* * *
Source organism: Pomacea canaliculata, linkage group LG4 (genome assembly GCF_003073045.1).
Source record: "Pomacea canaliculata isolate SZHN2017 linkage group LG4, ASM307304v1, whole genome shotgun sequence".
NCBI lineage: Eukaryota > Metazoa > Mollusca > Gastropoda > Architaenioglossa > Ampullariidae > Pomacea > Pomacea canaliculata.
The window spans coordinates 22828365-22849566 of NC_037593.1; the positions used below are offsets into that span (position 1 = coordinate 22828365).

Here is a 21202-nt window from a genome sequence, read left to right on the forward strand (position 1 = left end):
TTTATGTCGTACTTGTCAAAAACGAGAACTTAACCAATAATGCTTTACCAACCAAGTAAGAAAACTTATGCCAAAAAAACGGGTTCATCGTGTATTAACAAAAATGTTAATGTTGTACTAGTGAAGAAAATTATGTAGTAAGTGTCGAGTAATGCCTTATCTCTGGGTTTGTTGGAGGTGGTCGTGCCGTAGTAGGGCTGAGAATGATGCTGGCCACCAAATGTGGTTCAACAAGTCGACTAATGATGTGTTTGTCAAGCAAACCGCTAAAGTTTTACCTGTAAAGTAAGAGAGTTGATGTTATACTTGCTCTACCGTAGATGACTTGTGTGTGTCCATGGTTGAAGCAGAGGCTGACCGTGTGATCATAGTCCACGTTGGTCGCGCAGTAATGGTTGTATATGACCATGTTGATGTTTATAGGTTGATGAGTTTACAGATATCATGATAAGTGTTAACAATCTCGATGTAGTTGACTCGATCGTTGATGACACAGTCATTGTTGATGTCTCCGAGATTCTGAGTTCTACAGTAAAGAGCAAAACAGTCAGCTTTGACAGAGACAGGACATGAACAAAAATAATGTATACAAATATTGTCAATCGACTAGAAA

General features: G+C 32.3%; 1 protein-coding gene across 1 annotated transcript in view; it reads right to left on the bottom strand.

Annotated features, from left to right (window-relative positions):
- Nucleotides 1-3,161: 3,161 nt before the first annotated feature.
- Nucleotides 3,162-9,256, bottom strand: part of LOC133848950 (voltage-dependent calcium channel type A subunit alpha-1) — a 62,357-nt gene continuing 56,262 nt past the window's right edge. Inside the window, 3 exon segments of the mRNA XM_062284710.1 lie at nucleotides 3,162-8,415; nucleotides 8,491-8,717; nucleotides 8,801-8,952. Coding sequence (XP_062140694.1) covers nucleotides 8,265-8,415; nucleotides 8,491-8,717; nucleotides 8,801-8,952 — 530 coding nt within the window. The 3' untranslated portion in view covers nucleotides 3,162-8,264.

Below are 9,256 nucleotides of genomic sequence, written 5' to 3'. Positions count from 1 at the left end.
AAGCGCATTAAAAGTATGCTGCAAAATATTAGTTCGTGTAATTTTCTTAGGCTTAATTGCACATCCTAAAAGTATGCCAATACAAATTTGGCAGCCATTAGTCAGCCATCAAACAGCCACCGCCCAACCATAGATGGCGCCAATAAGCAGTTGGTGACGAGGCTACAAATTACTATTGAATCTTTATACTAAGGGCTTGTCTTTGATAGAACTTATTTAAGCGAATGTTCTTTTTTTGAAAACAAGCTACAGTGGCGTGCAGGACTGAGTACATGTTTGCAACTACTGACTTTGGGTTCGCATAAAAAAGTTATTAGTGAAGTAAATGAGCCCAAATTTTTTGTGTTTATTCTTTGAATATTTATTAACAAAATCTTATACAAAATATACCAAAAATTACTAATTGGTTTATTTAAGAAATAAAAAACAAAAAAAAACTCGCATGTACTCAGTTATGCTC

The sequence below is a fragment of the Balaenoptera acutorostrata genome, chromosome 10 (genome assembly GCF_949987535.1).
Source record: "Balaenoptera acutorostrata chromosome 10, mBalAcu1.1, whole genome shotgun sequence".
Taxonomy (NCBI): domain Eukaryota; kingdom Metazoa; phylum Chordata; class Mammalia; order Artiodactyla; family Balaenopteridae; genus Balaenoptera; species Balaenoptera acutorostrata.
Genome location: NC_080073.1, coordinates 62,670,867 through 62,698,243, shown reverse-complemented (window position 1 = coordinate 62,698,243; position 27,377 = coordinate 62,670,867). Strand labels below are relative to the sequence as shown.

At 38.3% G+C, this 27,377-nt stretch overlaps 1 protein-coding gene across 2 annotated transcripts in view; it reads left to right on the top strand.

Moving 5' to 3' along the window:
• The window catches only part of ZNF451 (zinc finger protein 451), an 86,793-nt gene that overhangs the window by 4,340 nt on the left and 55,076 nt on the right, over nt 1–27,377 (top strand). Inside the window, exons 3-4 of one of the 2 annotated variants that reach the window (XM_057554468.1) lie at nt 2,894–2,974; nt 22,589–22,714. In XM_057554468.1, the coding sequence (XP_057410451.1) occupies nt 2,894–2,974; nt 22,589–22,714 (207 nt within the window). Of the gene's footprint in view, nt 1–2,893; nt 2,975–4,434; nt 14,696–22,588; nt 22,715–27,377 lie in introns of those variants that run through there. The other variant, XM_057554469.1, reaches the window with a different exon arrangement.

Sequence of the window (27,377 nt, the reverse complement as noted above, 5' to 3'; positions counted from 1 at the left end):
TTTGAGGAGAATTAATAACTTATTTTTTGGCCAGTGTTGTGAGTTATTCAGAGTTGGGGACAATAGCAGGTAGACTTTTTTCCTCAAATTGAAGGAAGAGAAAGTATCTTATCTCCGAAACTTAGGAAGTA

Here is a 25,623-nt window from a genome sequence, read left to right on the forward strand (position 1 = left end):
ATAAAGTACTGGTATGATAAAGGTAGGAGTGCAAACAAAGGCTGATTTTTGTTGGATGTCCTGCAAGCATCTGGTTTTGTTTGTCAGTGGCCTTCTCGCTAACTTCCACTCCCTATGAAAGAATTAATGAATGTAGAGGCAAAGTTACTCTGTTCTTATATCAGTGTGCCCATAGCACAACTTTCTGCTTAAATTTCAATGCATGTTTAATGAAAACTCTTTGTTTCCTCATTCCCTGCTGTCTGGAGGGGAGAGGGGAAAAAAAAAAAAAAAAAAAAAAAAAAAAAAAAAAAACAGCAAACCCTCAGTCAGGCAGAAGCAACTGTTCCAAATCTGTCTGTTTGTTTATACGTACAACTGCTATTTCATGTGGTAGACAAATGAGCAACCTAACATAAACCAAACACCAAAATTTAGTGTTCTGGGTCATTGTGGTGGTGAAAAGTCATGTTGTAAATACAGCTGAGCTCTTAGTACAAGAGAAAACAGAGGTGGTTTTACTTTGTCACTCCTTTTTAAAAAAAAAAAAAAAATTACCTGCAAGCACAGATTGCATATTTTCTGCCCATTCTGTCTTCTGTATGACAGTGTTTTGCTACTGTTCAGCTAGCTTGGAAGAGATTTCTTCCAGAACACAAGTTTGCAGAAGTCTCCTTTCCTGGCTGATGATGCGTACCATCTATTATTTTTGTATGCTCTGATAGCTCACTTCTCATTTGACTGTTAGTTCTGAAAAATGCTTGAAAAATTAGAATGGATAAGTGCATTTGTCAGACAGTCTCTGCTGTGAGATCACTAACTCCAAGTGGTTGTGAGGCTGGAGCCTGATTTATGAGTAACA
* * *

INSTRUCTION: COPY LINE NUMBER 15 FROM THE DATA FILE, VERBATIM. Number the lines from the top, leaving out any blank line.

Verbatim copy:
Taxonomy (NCBI): domain Eukaryota; kingdom Metazoa; phylum Chordata; class Mammalia; order Artiodactyla; family Balaenopteridae; genus Balaenoptera; species Balaenoptera acutorostrata.